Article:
What with the DMCA, Sklyarov, and recently reading "The Right to Read" by RMS, a thought occured to me. There are quite a few ways to disseminate ideas and information. The corporations and therefore their lackey the government would like to see them all restricted. They shutdown Napster, pass the DMCA, make it illegal to break encryption, throw Dmitry in jail as an example, want to get rid of free libraries1 and probably would love if books only existed as rented digital copies. A few years back, the dystopia described in "The Right to Read" would seem very extreme, but now it looks quite possible. The Man would love to see the populace receiving their only information as filtered corporate propaganda.

What exists to fight this? One thing is the seamy underside of the Internet. With a little searching one can find metric buttloads of music, movies, tv, and yes, even a few books through IRC, Gnutella, Morpheus, Direct Connect, and all the other filesharing networks. One day, will we go onto IRC and join #bookzleecherz as well as #mp3z and #latest-moviez? Will we start up our favorite filesharing program and do a search for "Original US Constitution UNREVISED.txt"? At this point it seems quite possible to me.

Of course "They" will fight back.. But how successful have they been so far? They killed Napster, but that was only because Napster got so much media attention that even the suits way up in their offices heard about it, and all the servers were run by one organization. IRC is a chat network - we have a while before chat is outlawed. Direct Connect runs on dozens of independently run "hubs". Good luck even trying to take out Gnutella.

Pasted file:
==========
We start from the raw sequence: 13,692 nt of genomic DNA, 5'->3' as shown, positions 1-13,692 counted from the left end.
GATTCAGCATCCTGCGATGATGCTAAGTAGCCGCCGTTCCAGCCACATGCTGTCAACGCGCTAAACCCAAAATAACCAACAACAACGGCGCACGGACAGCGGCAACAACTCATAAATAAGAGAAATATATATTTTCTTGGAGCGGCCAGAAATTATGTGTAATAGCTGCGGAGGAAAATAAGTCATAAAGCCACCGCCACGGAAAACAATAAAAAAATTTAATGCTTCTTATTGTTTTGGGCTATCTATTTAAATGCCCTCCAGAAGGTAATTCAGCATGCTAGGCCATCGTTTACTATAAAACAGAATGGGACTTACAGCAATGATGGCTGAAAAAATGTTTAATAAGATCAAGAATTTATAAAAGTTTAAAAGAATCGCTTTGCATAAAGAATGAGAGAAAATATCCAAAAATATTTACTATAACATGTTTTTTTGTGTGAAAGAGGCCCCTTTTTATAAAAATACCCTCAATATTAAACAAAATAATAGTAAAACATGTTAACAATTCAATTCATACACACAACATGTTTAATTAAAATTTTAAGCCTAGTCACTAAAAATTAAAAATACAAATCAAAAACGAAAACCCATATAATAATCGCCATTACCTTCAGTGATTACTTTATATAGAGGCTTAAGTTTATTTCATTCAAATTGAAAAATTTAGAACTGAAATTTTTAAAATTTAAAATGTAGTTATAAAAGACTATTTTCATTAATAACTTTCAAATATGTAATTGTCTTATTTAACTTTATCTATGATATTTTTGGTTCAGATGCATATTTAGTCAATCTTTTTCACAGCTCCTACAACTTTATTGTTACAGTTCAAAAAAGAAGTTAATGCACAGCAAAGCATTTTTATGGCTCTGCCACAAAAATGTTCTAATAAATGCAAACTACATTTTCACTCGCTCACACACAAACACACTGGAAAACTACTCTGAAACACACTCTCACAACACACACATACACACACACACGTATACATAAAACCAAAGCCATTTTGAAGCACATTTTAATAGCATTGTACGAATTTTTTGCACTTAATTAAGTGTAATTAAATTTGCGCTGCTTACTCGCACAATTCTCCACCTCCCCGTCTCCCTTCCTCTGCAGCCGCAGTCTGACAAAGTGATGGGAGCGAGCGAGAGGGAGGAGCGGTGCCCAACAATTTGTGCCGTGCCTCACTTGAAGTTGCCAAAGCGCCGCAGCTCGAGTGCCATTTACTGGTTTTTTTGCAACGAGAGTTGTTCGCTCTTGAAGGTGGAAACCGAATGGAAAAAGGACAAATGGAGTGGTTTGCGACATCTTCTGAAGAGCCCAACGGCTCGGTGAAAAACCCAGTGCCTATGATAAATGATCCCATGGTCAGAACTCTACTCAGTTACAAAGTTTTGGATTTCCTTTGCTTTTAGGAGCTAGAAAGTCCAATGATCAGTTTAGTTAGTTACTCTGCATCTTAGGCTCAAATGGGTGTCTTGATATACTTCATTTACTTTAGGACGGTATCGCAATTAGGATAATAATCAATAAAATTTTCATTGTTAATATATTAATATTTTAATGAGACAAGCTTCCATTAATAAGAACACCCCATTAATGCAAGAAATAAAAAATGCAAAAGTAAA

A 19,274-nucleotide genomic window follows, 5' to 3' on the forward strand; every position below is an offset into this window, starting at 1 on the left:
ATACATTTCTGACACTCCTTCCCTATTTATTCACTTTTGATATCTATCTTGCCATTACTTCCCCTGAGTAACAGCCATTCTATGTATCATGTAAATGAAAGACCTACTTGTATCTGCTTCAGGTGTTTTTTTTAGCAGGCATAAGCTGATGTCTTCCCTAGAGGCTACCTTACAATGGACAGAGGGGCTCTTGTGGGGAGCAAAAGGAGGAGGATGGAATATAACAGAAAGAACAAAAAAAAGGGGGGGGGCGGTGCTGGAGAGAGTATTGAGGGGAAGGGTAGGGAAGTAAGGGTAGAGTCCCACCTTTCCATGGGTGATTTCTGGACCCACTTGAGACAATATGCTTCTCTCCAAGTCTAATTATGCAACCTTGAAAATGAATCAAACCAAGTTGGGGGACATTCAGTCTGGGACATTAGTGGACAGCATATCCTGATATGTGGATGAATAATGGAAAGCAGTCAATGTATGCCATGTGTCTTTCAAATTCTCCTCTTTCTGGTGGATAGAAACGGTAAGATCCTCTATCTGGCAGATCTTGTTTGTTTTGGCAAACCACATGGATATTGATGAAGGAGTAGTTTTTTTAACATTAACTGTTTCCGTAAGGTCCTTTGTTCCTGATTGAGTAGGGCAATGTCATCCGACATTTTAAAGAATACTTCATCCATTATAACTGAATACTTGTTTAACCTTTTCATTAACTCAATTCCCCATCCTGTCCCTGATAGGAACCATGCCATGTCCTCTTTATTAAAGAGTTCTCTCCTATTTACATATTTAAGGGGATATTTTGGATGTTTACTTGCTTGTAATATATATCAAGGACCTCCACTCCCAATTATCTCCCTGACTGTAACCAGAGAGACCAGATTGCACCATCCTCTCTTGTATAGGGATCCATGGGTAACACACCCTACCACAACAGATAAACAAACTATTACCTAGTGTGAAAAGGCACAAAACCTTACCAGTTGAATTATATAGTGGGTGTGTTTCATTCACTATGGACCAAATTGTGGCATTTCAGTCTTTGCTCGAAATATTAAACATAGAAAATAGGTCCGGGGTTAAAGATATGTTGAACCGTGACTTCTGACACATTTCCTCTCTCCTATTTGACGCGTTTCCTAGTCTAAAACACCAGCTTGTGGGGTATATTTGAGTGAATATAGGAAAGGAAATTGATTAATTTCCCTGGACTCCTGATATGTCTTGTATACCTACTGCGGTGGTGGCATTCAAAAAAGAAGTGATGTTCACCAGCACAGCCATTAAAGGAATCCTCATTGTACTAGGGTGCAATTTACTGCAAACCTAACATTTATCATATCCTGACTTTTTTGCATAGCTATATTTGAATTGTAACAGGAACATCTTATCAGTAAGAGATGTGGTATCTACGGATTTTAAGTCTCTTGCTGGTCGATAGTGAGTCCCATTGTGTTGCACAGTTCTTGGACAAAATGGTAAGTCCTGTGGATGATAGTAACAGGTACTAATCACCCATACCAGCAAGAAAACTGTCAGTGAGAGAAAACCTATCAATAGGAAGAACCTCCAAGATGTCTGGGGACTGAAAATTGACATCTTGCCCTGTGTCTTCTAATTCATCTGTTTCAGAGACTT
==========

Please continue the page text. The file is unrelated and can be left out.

The revolution will not be televised. It will be fserved with a 1:2 ratio and leech if you upload 3 MB of an encyclopedia.
1. See this slashdot article: http://www.slashdot.org/yro/01/02/07/1145228.shtml
Request for feedback on downvotes removed by request: a god whose name I have removed says You've been around here long enough to know better than putting "downvote disclaimers" in w/us, haven't you? That sets a very bad precedent for new users, don't you think? Mind removing it? "warez..." Thanks for listening to me bitch.

It certainly seems possible. If this is to be avoided, a balance must be struck between the rights of content producers and the rights of content users (I loathe using the C word in debates of this nature), but neither side wants to give an angstrom, despite both trying to take a parsec.

There are arguments to support each side, but not enoughto push solely either agenda. Yes, content producers deserve to be compensated for their work. Yes, content users deserve to timeshift and spaceshift. No, The Man does not deserve to be compensated for sitting on his ass intimidating both content producers and users. No, not all of the 260 million CD-Rs sold in the past year are being used for audio, but, yes, some are, and some of that audio was downloaded, through both more and less authorized means.

The RIAA and MPAA are cartels, and should be dealt with as such. The only differences between them and the stereotypical drug cartel is, to our knowledge, they don't kill people, but the ability to buy anything with enough money is a very sharp double-edged sword....

I would like to think that warez (or rather OSS, as it's inherently harder to kill, and (currently, at least) perfectly legal) and filesharing will keep freedom alive under the corporatocracy that may arise, but with such things a Palladium and its ilk on the way, even that may not be possible. If you've read 1984, you know the implications of this already. Barring nuclear war or a sufficiently powerful and high EMP detonation, we may be the freeest we'll ever be.

Pick a regime:

Let the downvotes begin!

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